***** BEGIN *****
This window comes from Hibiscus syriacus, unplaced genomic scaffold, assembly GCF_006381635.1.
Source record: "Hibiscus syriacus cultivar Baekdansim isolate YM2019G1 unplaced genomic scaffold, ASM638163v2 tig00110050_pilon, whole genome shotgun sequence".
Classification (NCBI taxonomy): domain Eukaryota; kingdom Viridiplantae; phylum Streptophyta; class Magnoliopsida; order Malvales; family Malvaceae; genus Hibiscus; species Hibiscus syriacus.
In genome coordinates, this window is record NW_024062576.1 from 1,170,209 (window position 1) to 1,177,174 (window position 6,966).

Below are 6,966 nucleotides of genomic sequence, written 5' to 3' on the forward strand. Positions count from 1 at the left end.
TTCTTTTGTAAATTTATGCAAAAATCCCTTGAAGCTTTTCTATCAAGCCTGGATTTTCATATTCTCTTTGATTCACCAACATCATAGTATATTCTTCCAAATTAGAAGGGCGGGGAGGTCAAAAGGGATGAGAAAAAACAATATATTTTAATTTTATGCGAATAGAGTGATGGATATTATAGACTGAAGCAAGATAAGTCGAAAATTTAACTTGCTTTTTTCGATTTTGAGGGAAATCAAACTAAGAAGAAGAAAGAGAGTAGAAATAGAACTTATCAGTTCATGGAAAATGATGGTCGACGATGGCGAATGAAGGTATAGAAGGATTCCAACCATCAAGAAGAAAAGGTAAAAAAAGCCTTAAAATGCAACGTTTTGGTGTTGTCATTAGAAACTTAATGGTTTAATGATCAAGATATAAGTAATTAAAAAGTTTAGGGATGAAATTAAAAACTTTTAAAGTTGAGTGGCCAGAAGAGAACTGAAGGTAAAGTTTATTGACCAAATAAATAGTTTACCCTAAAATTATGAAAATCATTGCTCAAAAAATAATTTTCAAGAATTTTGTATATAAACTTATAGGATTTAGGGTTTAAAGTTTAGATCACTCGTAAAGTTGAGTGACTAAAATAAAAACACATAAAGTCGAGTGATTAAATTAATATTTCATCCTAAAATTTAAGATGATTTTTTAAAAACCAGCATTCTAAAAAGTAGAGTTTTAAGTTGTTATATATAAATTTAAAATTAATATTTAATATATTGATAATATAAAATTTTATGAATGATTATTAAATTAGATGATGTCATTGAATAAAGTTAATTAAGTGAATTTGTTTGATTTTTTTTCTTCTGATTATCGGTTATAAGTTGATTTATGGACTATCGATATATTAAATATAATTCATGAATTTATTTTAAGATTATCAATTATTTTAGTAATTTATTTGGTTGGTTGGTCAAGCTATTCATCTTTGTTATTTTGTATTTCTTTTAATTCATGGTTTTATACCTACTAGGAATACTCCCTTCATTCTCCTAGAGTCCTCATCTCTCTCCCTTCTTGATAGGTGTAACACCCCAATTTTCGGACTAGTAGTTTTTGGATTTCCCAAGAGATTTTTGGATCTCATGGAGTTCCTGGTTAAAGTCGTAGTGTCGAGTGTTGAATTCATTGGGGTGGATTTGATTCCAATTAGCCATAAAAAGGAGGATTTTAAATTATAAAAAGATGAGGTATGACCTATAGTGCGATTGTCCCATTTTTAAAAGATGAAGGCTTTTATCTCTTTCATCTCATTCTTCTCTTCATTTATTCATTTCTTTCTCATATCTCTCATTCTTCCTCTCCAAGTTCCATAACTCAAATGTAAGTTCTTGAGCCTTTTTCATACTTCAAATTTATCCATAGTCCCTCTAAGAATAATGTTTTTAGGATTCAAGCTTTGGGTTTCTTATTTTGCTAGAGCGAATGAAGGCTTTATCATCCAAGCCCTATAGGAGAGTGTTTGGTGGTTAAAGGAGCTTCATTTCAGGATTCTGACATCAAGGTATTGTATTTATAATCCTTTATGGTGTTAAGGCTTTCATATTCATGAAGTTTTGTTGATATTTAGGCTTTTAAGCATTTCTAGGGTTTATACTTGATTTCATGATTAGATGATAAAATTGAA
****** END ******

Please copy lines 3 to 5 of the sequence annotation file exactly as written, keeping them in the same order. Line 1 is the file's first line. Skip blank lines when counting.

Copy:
Classification (NCBI taxonomy): domain Eukaryota; kingdom Viridiplantae; phylum Streptophyta; class Magnoliopsida; order Malvales; family Malvaceae; genus Hibiscus; species Hibiscus syriacus.
In genome coordinates, this window is record NW_024062576.1 from 1,170,209 (window position 1) to 1,177,174 (window position 6,966).

Below are 6,966 nucleotides of genomic sequence, written 5' to 3' on the forward strand. Positions count from 1 at the left end.